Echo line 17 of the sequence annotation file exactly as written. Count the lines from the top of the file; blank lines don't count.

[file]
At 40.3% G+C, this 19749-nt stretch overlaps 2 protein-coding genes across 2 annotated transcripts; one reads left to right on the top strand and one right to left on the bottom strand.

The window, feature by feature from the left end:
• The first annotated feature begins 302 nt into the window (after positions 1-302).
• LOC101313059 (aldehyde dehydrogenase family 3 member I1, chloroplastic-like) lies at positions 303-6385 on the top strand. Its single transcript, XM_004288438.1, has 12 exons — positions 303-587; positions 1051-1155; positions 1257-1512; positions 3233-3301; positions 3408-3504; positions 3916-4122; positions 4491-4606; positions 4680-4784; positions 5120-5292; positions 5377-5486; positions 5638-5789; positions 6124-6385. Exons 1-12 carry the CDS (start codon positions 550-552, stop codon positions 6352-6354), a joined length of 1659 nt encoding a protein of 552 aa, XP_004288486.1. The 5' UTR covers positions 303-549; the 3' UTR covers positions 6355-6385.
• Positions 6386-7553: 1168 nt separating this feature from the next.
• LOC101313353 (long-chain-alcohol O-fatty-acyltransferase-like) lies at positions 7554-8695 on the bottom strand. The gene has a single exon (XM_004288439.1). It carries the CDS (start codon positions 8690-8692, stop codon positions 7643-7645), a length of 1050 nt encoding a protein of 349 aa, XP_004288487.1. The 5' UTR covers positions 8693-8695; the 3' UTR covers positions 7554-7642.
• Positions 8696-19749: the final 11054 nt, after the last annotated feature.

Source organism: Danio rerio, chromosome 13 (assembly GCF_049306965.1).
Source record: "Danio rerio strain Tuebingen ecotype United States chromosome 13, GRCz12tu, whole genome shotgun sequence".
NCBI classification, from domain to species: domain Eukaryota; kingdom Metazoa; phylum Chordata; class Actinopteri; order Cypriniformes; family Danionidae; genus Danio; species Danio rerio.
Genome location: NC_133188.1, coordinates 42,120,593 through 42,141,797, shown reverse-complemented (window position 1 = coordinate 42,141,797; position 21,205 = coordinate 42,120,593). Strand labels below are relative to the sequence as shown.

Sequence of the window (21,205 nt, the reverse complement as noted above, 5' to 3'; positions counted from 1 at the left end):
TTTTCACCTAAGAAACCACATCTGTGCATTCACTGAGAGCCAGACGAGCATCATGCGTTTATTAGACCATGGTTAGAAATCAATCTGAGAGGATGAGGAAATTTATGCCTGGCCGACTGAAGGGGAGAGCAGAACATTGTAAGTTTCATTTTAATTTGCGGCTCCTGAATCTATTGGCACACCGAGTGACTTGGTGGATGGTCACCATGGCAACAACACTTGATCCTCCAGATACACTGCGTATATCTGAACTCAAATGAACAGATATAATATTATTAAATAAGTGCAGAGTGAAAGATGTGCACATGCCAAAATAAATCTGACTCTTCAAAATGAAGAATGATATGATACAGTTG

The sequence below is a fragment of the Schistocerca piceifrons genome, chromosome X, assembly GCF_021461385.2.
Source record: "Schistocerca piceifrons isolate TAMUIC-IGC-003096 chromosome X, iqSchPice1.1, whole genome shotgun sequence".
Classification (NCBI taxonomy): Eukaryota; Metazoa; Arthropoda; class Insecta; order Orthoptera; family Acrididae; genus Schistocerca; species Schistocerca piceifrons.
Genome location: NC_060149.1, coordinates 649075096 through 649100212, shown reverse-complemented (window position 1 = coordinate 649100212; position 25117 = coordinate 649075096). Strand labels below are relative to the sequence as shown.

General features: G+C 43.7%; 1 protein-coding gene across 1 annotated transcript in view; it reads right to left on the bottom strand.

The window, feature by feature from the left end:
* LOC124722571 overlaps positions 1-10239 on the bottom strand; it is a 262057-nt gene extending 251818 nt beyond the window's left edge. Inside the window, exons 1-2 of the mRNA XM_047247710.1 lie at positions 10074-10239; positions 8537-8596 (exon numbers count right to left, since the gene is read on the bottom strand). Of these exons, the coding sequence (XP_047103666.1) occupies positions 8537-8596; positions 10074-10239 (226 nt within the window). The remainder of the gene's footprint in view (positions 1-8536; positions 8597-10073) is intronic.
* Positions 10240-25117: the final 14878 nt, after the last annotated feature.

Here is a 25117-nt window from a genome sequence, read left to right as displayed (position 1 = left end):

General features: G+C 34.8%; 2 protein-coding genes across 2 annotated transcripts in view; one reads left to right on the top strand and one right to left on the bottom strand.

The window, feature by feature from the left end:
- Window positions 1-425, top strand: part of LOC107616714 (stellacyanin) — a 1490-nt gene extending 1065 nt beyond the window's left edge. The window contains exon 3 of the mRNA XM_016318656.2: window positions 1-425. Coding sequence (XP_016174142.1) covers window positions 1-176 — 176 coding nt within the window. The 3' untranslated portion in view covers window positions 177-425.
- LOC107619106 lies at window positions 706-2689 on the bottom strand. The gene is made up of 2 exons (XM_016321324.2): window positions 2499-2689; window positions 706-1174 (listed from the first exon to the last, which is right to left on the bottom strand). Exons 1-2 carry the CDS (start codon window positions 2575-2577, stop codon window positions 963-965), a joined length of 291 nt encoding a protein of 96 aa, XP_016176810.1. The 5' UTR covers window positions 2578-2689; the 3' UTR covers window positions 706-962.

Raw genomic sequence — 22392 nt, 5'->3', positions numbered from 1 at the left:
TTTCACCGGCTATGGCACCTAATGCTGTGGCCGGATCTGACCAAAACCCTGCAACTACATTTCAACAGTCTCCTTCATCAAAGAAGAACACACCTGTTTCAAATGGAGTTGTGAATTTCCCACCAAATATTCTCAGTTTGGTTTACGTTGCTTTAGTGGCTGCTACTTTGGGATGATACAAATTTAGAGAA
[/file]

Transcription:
Genome location: NC_060149.1, coordinates 649075096 through 649100212, shown reverse-complemented (window position 1 = coordinate 649100212; position 25117 = coordinate 649075096). Strand labels below are relative to the sequence as shown.